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Published on October 16, 2020 AUTHOR - PRIVACY RESEARCH TEAM
Despite the California Consumer Privacy Act (CCPA) entering enforcement only most recently, Californians are holding their breath to see whether the CCPA will become old news very fast. This is because the California Privacy Rights Act (CPRA) will feature on the November 2020 ballot this fall. And if it is voted in directly by the residents of California, the CPRA will significantly amend the recently passed CCPA to create a whole new host data privacy rights for Californians while increasing the obligations of businesses, online service providers and other data processors who deal with the personal information and data of residents of California. It would be like the CCPA never came. It would become a footnote in history i.e a stepping stone for the true heir: the CPRA.
The CPRA has been spearheaded by the same privacy groups and activists who were behind the CCPA. Back in 2018, a ballot initiative termed as the ‘Consumer Right to Privacy Act’ was supposed to appear on the November 2018 ballot in California as the first comprehensive data protection law in the United States. Due to lobbying by businesses though, a compromise was struck and the California legislature passed the CCPA and the initiative was withdrawn. However, regardless of CCPA’s strict language and current protections of personal information, Californians are now pushing for it to become more stringent through the amendments brought about by the CPRA because of the loopholes it has left behind which allow for weak enforcement and a lack of mention of sensitive personal information, consent, dark patterns, online profiling, data contractors etc. all of which are very important terms in the world of data privacy regulation.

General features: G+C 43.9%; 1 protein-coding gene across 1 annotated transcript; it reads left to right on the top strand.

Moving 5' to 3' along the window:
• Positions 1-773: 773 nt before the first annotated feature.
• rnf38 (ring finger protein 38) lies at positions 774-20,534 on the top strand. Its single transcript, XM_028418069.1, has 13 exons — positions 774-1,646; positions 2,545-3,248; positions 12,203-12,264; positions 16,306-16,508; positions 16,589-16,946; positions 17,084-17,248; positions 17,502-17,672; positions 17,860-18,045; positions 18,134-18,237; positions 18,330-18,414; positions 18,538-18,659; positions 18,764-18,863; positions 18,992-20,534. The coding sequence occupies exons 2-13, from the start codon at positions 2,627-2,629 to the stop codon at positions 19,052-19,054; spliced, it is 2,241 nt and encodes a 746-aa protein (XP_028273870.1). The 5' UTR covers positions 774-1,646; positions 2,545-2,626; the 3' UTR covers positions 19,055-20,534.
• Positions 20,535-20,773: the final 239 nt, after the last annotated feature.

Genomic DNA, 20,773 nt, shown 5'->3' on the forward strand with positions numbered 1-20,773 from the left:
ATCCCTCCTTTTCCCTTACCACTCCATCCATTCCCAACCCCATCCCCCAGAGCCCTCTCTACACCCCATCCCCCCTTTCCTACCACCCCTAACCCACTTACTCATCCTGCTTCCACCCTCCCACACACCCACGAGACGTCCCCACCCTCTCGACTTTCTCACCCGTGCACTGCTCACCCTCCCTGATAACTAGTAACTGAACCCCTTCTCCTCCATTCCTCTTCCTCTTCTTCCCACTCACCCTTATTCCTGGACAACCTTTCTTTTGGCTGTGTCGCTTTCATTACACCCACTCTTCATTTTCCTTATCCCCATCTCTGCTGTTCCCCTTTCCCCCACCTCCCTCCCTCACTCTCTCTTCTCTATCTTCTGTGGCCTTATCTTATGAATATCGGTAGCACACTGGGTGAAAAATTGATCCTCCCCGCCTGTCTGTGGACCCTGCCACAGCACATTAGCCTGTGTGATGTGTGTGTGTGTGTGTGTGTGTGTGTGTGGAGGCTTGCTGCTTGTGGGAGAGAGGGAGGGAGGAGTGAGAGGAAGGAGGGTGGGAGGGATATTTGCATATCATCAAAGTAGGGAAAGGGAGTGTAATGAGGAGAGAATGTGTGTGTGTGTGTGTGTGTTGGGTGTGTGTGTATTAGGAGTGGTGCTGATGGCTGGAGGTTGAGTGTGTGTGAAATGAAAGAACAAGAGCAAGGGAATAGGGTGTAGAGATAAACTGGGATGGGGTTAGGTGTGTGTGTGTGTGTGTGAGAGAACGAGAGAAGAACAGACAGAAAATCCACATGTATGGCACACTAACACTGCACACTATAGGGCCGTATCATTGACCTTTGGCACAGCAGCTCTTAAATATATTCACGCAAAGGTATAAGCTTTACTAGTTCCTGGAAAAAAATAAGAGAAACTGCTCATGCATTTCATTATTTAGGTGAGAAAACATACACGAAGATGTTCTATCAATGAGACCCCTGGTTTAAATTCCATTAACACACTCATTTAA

Despite some criticism from consumer rights groups, it is likely that the CPRA will be voted into law. Polls conducted in late 2019 showed CPRA having an approval rating of 80% among Californians. Also, it has gained the support of Andrew Yang, a recent presidential candidate and public personality. Thus, businesses which collect, process, sell and buy personal information of California residents and have had to make difficult and costly adjustments to comply with the CCPA must accept that the CPRA, in its current form, will most likely be passed and enforced as is. Interested stakeholders must study this new law and its protection requirements and work towards compliance right now so as to avoid any last minute panic.
While the CCPA can be currently amended (and even repealed) through a simple majority of the California legislature, as per Section 24 of the CPRA, if the law is passed no amendment to the CPRA can be made by the California legislature which would ‘weaken the privacy rights of the consumers’. Thus when CPRA becomes law, businesses should lose all expectations of their obligations under the law of California to be amended in their favor. Any amendment would only bring stricter obligations and the California legislature would not be able to repeal the law as well unless they legislate something even more stringent.
The CPRA is state law and there is a chance that it might be preempted by any Federal legislation on data privacy. One of the most recent bills by the Republican party, SAFE DATA act, proposes just that.